CONNFAIL(YES)
    ISOLATETIME (specified for all systems in the sysplex)
    COUPLExx(CLEANUP=15 seconds) (specified for each system)

    Planned Removal of z/OS from the Sysplex, No Standalone Dump Required (VARY XCF to Remove System):

    • 1. Quiesce all applications and subsystems on the z/OS system being removed from the sysplex.
    • 2. Issue "VARY XCF,sysname,OFFLINE" where sysname is the name of the z/OS system being removed from the sysplex.
    • 3. Respond to message IXC371D to confirm the VARY XCF command. After responding to IXC371D, message IXC101I informs you that the system is being removed.

      If message IXC102A is issued for the system being removed, do the following:

      • 1. Approximately 15 (CLEANUP) seconds after IXC101I is issued, the z/OS system being removed should enter a DISABLED WAIT state. Proceed to step 3b.
      • 2. Perform a hardware SYSTEM RESET on the z/OS system being removed from the sysplex.
      • 3. Reply "DOWN" to message IXC102A.

        Message IXC105I will be issued when system removal is complete.

    Note: It's simple! With an active SFM policy and CF connectivity, all an operator needs to do is VARY the system out of the sysplex. SFM will take care of the rest

    Planned Removal of z/OS - Standalone Dump Required:

    • 1. Perform the hardware STOP function to stop all CPUs of the z/OS system to be dumped.
    • 2. IPL the standalone dump program
    • 3. If message IXC102A is already present for the system being dumped, skip to step 4. Otherwise, issue VARY XCF,sysname,OFFLINE from another active z/OS system in the sysplex to remove the failing z/OS system from the sysplex and reply to IXC371D. (Message IXC102A will only be issued if system isolation is unsuccessful, so the following steps are "contingency" steps).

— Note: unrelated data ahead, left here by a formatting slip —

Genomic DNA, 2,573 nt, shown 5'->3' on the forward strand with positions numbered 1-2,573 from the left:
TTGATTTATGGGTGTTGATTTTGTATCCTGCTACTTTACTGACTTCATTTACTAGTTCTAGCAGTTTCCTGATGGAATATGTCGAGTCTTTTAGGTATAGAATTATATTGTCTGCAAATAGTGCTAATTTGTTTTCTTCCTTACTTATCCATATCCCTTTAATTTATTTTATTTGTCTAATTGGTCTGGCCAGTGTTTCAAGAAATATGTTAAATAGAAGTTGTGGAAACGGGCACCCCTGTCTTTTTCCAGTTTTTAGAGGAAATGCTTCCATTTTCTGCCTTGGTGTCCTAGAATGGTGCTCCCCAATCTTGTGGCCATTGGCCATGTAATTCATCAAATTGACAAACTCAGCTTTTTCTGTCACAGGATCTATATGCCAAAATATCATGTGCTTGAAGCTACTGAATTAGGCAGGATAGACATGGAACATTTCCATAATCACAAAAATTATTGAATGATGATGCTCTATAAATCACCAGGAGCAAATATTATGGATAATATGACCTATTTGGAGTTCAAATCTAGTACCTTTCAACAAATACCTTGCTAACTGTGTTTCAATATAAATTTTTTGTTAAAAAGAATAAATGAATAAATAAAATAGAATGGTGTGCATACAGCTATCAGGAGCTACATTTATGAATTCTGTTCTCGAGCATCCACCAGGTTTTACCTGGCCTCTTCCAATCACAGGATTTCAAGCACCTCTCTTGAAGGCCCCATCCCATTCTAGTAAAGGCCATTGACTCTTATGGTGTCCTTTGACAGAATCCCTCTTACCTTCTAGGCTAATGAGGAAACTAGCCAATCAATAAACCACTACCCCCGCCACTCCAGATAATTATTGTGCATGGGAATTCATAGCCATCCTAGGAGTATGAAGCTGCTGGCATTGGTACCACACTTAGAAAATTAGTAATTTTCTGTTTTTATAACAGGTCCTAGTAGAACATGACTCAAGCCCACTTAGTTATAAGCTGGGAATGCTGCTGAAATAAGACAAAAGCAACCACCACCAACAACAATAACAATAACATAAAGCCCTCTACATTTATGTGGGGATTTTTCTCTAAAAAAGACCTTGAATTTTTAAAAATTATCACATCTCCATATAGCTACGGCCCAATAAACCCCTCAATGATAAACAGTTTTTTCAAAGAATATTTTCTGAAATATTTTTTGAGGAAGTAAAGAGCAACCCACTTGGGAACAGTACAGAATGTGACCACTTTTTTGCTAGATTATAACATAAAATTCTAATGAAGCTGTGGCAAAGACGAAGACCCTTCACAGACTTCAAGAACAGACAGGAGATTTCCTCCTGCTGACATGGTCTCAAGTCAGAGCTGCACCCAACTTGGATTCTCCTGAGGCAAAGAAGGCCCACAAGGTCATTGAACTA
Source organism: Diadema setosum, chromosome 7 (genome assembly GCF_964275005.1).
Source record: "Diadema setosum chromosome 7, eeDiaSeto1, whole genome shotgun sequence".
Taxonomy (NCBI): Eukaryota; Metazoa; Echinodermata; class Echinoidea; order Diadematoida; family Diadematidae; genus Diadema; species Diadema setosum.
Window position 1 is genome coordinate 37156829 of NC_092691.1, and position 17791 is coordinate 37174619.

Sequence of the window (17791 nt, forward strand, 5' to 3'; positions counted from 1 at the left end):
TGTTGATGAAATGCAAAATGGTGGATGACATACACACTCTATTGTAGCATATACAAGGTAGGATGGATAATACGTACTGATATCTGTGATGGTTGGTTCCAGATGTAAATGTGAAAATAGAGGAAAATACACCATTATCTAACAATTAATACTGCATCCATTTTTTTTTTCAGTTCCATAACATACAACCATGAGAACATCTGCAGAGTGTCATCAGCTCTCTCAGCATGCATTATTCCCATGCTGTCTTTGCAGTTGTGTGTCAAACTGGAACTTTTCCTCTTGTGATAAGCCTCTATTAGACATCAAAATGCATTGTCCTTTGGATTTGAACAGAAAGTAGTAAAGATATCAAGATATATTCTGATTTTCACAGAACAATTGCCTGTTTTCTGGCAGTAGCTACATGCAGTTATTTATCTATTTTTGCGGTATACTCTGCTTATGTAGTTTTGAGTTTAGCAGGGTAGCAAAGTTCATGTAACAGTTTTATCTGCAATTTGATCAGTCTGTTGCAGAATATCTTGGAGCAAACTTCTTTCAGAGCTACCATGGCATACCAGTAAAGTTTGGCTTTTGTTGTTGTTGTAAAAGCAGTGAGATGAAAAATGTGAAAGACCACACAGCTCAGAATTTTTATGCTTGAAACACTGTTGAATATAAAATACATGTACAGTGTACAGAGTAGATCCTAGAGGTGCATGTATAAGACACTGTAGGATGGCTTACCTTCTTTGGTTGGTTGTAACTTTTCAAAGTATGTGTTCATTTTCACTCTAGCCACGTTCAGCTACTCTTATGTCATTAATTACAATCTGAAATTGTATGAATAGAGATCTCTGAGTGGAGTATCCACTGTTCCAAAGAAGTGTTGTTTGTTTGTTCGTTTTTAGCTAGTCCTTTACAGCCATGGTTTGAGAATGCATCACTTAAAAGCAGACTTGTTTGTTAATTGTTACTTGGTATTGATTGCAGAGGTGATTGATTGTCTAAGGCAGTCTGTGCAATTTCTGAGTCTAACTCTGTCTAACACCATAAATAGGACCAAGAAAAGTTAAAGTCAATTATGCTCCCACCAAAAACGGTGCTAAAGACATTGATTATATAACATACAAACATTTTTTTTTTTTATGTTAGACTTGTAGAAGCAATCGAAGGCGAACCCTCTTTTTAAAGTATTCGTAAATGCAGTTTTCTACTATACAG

• 4. Reply DOWN to message IXC102A without doing a SYSTEM RESET.

    Note: Once you STOP the system and IPL standalone dump it is likely that the system will enter a status update missing condition. This may cause IXC102A to be issued sooner than expected, or before the VARY XCF is issued. Once standalone dump is IPLed, it is safe to reply "DOWN" to message IXC102A (or IXC402D if SFM is inactive) WITHOUT PERformING A SYSTEM RESET.

    Unplanned Removal of z/OS from the Sysplex, No Standalone Dump Required (z/OS Failure Detected by other Sysplex Systems):

    System removal is automatic using SFM with "system isolation". Otherwise, message IXC102A is issued.

    • 1. If message IXC102A is issued do the following:
    • 2. Perform a hardware SYSTEM RESET on the z/OS system being removed from the sysplex.
    • 3. Reply "DOWN" to message IXC102A.

      Message IXC105I will be issued when system removal is complete.

    No operator intervention is required. In a sysplex that has all systems connected to a coupling facility and has an SFM policy active with CONNFAIL(YES) and ISOLATETIME specified for all systems, if a system failure or a system connectivity failure occurs, SFM will automatically perform system isolation for the appropriate z/OS system(s). Steps 1 and 2 are for contingency just in case SFM system isolation is unsuccessful.

    Also worth noting is the fact that if SFM remains active with CONNFAIL(YES) and ISOLATETIME specified for all systems, you should never see messages IXC402D, IXC409D, and IXC417D.

    Unplanned Removal of z/OS - Standalone Dump Required:

    System removal is automatic using SFM with "system isolation". Otherwise, message IXC102A is issued.

    • 1. Perform the hardware STOP function to stop all CPUs of the z/OS system to be dumped.
    • 2. IPL the standalone dump program
    • 3. If message IXC102A is present for the system being dumped, reply "DOWN" to the message WITHOUT DOING A SYSTEM RESET.

    If the system being dumped was removed automatically from the sysplex by SFM, there is no need to perform a STOP (step 1) although, it will not hurt anything if you do.